Governor JB Pritzker has signed into law an amendment to the Illinois Equal Pay Act that bans employers and employment agencies from asking about applicants’ past wage and compensation histories or using such information to screen candidates for a job. The new law takes effect on September 29, 2019. The idea behind the new prohibition is to help break a cycle where predominantly female and minority workers have received lower pay for performing the same or similar work as male and non-minority workers. Employers are more likely to perpetuate this situation if they base the new employees’ pay on what they had previously earned.
Employers can be penalized for asking the applicant or the applicant’s current or former employers for wage or salary history. The prohibition does not apply if a job applicant’s salary history is a matter of public record or if the applicant is a current employee applying with the same employer. If an applicant voluntarily provides wage or salary history, the employer has not violated the law and would not be penalized. This information, however, is not to be used to make a hiring decision or to determine the applicant’s salary. Likewise, the new law does not prohibit an employer from asking an applicant what they desire to make at the new position. Department of Labor staff also are available to answer questions from both employers and employees on the new law and can be reached on DOL’s Equal Pay Act Hotline: 866-372-4365.
The Public Library Association (PLA) and American Library Association (ALA) are working with Capital One Financial Corporation to bring innovative financial well-being resources to public libraries across the U.S. Through this project, PLA and ALA will help public libraries nationwide learn about Capital One’s Ready, Set, Bank℠ program, which teaches consumers basic mobile banking skills. Ready, Set, Bank is designed specifically for older adults, and offers numerous, unbranded videos to guide learners through every step of the process, with overviews and step-by-step tutorials to help them manage their finances online — regardless of where they bank. The curriculum is also available in Spanish, through Listos, Clic, Avance℠.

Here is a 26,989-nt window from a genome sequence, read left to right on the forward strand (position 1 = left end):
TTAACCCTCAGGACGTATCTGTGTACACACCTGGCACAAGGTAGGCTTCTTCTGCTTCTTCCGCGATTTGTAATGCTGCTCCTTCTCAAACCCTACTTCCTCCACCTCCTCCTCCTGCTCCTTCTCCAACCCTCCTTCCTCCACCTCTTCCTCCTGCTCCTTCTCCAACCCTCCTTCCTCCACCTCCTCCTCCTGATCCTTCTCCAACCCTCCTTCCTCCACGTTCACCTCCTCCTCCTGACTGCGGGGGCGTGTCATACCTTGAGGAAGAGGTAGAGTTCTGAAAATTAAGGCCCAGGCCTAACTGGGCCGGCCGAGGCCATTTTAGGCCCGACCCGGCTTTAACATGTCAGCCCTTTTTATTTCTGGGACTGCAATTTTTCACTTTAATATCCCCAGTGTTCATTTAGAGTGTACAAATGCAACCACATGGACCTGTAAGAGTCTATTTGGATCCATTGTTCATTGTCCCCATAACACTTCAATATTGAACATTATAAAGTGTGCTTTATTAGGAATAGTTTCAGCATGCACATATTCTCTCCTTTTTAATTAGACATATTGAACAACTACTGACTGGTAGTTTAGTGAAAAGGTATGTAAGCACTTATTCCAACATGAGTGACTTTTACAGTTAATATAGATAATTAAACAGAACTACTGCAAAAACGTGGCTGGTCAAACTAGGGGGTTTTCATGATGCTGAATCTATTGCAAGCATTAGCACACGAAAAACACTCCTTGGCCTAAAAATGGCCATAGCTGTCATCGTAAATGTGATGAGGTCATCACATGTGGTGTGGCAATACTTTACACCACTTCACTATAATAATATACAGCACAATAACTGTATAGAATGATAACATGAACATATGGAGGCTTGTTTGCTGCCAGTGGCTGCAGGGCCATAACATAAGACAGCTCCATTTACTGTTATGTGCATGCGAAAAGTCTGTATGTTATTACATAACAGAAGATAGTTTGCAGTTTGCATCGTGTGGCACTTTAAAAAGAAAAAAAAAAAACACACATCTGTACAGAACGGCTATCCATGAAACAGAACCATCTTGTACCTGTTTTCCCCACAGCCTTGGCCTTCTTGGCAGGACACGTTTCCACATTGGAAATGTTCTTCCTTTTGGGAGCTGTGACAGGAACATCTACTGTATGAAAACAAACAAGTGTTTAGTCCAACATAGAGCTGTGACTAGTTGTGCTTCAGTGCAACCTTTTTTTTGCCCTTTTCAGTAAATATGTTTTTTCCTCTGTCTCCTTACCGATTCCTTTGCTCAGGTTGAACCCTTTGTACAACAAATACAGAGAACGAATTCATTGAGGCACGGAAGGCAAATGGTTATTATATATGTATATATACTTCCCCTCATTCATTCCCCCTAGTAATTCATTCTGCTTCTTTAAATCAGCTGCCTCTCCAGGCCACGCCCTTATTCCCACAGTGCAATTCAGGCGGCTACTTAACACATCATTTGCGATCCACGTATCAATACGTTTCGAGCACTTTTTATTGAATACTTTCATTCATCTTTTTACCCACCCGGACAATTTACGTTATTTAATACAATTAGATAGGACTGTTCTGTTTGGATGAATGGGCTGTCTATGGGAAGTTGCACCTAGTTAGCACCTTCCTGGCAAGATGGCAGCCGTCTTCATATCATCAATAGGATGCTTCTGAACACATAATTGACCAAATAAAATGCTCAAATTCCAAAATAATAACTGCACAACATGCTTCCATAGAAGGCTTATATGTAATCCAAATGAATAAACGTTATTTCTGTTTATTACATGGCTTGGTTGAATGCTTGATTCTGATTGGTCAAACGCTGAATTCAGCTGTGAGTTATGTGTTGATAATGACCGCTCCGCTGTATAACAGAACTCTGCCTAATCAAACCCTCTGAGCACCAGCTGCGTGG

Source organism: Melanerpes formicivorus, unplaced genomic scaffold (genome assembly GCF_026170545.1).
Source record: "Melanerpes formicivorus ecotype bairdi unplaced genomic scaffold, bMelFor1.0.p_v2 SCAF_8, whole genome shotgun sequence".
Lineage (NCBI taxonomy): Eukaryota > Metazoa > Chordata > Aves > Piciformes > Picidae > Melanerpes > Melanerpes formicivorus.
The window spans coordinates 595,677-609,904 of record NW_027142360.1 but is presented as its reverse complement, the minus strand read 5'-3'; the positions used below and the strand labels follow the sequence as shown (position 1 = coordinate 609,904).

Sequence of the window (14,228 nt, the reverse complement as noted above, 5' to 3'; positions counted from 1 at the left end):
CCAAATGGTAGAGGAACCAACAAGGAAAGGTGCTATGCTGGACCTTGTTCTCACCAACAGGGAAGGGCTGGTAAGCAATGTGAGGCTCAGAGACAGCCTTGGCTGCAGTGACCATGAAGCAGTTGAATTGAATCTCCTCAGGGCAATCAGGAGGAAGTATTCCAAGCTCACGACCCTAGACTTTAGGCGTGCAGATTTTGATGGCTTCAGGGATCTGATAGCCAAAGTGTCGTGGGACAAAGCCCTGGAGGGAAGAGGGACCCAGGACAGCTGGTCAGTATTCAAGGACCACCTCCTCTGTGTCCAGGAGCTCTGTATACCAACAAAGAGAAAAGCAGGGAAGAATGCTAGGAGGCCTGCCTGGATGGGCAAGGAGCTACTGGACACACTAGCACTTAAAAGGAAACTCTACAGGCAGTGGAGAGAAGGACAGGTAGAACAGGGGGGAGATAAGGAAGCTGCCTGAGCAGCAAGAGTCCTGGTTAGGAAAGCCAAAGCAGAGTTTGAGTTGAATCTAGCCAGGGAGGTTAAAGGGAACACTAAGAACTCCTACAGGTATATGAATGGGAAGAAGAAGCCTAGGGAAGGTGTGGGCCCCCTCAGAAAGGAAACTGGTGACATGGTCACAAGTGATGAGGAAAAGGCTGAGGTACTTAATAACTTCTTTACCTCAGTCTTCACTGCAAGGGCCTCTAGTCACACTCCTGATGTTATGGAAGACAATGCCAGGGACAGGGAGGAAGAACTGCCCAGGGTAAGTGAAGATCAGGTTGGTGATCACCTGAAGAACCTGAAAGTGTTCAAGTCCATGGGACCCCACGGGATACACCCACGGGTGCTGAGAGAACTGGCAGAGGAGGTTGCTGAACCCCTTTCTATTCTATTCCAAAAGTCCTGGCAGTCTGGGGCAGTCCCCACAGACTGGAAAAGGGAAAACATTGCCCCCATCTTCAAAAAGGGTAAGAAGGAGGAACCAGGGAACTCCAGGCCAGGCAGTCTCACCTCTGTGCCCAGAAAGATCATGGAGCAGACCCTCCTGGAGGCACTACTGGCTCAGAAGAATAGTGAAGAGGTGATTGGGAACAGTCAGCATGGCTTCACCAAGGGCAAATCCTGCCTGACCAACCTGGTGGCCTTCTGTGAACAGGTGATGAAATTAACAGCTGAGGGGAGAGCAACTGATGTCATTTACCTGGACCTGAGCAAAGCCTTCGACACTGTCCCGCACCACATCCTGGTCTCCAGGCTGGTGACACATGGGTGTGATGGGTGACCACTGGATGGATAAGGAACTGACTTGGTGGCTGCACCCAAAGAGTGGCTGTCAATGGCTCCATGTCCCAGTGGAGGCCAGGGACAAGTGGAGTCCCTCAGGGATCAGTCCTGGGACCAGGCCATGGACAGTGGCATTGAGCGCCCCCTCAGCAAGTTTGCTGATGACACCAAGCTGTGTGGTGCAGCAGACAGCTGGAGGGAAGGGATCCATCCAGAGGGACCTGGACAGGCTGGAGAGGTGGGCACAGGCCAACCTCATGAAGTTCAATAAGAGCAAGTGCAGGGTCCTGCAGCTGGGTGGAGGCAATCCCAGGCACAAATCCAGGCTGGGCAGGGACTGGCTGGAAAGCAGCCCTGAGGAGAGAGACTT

According to an article in the July 6, 2019 Daily Herald, a “miscalculation” of the senior freeze property tax discount by the Cook County assessor’s mainframe computer artificially inflated thousands of tax bills for low-income homeowners in Wheeling Township. The problem was isolated mainly to Wheeling Township seniors but a few errors were also discovered in other townships.
The Cook County Assessor’s office is issuing certificates of error to the affected homeowners. These bills will replace the ones issued by the Cook County treasurer’s office earlier this month. 3200 properties were reported to Wheeling Township Assessor Jerry Sadler but he also found about 100 other homeowners affected who were not on the list.
Those seniors eligible for the discount are encouraged to carefully check their bills. If you have questions, please contact the Wheeling Township Assessor’s office by telephone at 847-259-1515 or by email at email@example.com. The assessor’s office will review your information.